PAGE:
1. Bill Haas says:

    Carl Bearden: Nicely written article but wrong on several points in my opinion, PostDispatch 1/27.
    I think new tax will overall be more regressive; poor consume higher % of income. If all states do this, as they will if it really works, then we will no longer have an advantage. 7% wont work it; why cap it if you’re sincere, which you’re not; just make it revenue neutral whatever % that takes. It’s just about rich people wanting to keep more of their money and the rest can go to hell in a handbasket. Disingenous to pretend otherwise. Very selfish, short-sighted. God loves you but not very proud. best, Bill

    • Carl Bearden says:

      Wong on all points Bill.

      The 7% is sufficient for revenue neutrality. It will also provide for growth over time but not the mind numbing ups and downs of the income tax system we have now. The result will be some pain when the next downward swing of the business cycle occurs but not nearly as much as is being felt now.

      Any regressiveness found in the system will be offset by the rebate. It’s false to assume that the rich get off easy. They spend far more on professional serives that will now be taxed than do lower income individuals. The rich do not get away with a free ride. They don’t now and they won’t after passage of this proposal.

      Class warfare is really ineffective but it doesn’t stop you folks from trotting it out often. Guess it soothes your guilty consciences or something.

  2. Greg Zotta says:

    Carl you wrote, “… I haven’t seen pictures of aldermen or the mayor being arrested for corruption. I have read about questionable things happening with the board of police commissioners and recent chiefs. In case you had forgotten, here’s a little reminder of just one of the recent problems:(Bommarito resigns from Police Board). There are corrupt people in the world and Carl you point to the Bommarito resignation. He was one of Five members of the Police Board and I guess you are calling him corrupt. With that type of logic then try multiplying that by the possibility of 28. You state,” I haven’t seen pictures of aldermen or the mayor being arrested for corruption.” Maybe that’s because they do not have control of the Police Department. And how does changing control from the current system reduce the crime rate? You say the taxpayers of the City of St. Louis deserve City Control over the PD. Why? Why the urgent need for a change? When the citizens call 911 for police service are the police not responding? If so, where and when did this occur? The answer is the police do respond when called. Therefore,the taxpayers are receiving police service. There is no need for a change from how the PD is currently being run except for the fact the City needs the money and it is the first step to STEALING the pension. You claim the bills going through prevent them from stealing the pension. Laws can be changed. The goal is the pension. Alderman Quincy Troupe has let his intentions be known about the pension system. They can not come out and say we are going to rob the pension system. There is a process and the first step is City Control.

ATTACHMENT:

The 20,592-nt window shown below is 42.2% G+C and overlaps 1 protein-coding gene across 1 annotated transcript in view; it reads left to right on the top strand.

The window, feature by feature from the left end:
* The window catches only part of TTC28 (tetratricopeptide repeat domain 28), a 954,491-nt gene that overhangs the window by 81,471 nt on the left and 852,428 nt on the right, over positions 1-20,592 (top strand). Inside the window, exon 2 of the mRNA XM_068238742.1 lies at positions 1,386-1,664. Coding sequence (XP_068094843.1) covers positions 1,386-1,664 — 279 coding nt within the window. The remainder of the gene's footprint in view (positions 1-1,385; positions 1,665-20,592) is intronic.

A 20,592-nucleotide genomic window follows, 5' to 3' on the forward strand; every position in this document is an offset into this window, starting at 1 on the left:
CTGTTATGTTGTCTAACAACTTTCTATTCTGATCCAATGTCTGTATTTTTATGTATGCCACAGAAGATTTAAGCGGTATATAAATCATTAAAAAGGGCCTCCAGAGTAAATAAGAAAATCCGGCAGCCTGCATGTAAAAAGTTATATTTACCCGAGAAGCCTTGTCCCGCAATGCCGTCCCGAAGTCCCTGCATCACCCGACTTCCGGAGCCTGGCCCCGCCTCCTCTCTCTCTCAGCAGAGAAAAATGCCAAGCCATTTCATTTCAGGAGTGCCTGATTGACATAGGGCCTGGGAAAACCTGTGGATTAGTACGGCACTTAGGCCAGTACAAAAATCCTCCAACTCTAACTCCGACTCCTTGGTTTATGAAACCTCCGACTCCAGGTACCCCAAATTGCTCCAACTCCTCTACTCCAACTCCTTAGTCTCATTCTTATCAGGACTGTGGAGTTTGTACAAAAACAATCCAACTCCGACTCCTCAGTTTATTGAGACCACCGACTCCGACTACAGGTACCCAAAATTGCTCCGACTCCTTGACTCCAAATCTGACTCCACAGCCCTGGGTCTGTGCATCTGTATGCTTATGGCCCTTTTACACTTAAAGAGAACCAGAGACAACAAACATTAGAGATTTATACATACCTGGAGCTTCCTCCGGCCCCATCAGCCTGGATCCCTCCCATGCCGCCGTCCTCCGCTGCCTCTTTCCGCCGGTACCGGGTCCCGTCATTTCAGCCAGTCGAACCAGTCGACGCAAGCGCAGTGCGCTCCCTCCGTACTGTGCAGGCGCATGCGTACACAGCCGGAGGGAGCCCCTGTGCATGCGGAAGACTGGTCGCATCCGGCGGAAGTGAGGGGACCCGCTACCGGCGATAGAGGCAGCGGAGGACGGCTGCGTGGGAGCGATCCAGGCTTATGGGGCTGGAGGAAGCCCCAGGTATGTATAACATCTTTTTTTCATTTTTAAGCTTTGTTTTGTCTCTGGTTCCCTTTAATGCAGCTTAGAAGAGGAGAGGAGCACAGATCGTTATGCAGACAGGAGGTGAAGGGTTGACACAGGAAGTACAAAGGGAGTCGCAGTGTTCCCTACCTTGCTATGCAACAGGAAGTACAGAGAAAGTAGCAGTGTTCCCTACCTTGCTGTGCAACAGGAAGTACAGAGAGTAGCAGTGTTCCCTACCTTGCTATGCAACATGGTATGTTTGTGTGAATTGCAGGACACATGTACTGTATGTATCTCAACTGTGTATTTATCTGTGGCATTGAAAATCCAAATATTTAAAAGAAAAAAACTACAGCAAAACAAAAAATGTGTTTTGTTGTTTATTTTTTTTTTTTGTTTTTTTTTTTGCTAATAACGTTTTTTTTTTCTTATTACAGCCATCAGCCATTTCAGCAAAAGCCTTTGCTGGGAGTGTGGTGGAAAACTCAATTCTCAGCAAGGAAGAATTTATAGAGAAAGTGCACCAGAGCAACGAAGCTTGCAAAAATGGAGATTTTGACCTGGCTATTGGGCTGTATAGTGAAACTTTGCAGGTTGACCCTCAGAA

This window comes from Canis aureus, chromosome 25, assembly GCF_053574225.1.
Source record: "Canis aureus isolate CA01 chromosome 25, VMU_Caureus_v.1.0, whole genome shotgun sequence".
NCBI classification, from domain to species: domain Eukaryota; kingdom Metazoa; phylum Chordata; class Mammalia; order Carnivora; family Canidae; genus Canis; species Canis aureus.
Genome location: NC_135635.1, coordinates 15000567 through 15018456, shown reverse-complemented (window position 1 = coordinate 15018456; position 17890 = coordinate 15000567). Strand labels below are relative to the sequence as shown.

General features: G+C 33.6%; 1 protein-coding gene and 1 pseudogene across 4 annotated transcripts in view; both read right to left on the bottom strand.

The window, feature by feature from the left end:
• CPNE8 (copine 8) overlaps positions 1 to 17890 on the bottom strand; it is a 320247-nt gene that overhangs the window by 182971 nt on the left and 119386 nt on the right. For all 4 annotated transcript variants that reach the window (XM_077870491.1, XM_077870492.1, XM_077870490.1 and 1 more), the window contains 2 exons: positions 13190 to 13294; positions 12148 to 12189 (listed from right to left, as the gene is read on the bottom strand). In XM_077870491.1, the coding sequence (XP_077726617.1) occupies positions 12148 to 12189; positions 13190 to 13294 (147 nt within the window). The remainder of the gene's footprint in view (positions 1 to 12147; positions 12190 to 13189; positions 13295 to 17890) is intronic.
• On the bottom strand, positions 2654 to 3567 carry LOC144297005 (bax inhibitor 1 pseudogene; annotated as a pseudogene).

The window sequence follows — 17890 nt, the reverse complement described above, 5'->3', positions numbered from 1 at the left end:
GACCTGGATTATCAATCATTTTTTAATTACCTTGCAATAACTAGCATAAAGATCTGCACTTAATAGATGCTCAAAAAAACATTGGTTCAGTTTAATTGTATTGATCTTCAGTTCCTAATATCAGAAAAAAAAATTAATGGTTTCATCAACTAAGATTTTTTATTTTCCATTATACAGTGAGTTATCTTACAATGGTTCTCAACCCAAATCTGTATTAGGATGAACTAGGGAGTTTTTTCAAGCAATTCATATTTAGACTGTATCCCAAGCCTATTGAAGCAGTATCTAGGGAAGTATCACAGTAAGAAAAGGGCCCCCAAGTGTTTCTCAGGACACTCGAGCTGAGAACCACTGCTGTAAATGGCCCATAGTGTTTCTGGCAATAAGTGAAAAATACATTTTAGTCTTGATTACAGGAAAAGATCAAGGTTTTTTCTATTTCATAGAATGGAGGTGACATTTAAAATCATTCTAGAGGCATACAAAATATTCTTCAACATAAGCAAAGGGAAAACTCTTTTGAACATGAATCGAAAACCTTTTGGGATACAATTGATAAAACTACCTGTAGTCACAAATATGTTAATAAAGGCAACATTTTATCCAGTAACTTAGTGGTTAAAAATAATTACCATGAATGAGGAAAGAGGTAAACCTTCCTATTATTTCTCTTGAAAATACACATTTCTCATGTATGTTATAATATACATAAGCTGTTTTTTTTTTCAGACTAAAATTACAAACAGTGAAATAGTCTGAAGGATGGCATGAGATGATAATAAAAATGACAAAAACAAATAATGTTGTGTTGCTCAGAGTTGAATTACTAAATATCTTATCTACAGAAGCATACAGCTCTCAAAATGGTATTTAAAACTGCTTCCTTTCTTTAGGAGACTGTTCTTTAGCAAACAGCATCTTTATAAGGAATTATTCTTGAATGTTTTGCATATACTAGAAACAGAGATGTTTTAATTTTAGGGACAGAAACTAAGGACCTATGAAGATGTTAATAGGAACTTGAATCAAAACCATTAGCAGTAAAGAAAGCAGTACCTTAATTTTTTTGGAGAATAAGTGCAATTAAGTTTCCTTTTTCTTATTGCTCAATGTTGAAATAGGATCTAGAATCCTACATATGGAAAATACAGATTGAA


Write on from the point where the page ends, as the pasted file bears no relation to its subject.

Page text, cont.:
• Carl Bearden says:

      Greg – I agree that officers respond but the biggest changes would be in policies affecting the crime rate. I am aware that PD members show up at neighborhood meetings and hear from the residents. I am not aware of any Police Commissioner who has ever shown up to one. How can they make good decisions without first hand knowledge?

      As to Bommarito – you don’t think it was corrupt to use his position as a member of the Board of Police Commissioners to get his nephew out of jail? Just as he was exposed, any of the 28 Aldermen who would do such a thing would also be exposed and public opinion would come down on them as well.

      I again repeat that the bills protect the pensions. If there is an attempt to change that after it is passed, I’ll be glad to stand beside you and others to fight it. I served with Alderman Troupe and he has a long history of saying things that don’t happen.